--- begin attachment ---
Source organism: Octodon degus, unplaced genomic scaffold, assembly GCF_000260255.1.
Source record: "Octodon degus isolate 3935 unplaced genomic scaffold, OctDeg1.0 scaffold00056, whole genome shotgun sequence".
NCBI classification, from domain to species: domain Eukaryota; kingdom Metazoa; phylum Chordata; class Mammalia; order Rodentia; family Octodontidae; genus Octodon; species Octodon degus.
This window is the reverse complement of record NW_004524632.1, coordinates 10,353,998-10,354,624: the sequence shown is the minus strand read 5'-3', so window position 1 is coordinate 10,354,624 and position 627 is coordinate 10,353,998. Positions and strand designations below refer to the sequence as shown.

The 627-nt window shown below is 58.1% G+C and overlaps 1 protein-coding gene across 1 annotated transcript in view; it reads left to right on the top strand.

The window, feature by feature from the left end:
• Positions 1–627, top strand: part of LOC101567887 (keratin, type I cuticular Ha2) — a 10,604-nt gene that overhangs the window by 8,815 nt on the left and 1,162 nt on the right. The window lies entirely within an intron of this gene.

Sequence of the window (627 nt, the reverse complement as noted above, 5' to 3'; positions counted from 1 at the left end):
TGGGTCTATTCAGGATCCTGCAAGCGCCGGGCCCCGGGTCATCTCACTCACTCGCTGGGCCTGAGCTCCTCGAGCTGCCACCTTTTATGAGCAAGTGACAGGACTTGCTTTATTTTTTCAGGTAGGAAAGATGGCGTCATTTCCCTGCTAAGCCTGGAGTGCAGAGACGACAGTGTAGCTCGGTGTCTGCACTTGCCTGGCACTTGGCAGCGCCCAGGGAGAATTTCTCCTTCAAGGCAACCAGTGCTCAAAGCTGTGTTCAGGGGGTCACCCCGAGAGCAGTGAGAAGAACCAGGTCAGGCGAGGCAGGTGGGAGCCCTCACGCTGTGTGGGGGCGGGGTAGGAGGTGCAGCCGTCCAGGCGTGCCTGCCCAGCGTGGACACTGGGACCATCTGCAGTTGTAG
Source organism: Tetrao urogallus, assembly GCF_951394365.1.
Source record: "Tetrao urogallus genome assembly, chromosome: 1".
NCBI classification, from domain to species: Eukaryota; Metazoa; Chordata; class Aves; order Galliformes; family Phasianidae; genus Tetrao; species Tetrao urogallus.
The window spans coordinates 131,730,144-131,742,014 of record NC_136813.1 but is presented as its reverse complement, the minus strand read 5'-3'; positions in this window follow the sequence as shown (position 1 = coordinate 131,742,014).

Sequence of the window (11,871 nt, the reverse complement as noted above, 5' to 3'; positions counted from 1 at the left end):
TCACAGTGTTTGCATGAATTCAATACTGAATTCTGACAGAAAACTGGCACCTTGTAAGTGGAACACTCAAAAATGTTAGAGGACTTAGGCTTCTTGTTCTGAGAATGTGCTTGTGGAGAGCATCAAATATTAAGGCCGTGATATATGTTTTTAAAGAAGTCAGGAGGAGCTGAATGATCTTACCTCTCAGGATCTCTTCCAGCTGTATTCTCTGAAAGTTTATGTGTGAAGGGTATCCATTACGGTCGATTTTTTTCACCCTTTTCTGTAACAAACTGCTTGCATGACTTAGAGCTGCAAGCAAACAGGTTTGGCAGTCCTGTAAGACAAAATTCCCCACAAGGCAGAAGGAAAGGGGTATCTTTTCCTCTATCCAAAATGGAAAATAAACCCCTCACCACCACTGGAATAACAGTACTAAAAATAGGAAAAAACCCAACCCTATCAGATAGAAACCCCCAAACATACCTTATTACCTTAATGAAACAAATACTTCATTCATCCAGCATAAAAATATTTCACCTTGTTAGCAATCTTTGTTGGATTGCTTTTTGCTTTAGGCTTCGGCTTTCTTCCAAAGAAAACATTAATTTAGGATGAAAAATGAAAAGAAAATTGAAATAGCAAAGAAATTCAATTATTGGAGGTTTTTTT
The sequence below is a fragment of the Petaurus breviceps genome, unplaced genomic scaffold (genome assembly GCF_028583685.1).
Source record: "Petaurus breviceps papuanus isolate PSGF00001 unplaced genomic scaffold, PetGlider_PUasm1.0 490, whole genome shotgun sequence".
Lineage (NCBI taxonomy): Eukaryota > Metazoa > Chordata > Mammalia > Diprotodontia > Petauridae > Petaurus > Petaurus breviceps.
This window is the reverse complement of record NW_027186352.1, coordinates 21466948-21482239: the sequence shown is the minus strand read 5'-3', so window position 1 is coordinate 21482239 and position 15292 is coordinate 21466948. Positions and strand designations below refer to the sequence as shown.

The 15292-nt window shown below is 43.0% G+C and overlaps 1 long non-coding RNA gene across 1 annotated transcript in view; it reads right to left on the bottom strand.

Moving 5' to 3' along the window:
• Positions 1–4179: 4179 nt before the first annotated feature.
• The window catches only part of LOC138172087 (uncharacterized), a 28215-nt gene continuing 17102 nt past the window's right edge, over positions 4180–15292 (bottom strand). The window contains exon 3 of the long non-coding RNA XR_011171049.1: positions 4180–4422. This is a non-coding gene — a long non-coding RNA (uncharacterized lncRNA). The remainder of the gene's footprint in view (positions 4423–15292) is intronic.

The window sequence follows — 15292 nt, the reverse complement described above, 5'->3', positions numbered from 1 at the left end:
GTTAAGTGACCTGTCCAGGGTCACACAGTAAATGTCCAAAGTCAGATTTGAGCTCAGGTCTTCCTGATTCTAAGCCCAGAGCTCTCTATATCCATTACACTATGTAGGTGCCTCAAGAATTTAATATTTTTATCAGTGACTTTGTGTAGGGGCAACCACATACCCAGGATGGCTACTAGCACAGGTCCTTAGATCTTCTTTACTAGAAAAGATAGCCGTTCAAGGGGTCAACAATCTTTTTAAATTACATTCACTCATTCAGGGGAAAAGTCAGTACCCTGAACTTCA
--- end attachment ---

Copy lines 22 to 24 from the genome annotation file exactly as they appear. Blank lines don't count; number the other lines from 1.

• Positions 1–4179: 4179 nt before the first annotated feature.
• The window catches only part of LOC138172087 (uncharacterized), a 28215-nt gene continuing 17102 nt past the window's right edge, over positions 4180–15292 (bottom strand). The window contains exon 3 of the long non-coding RNA XR_011171049.1: positions 4180–4422. This is a non-coding gene — a long non-coding RNA (uncharacterized lncRNA). The remainder of the gene's footprint in view (positions 4423–15292) is intronic.

The window sequence follows — 15292 nt, the reverse complement described above, 5'->3', positions numbered from 1 at the left end: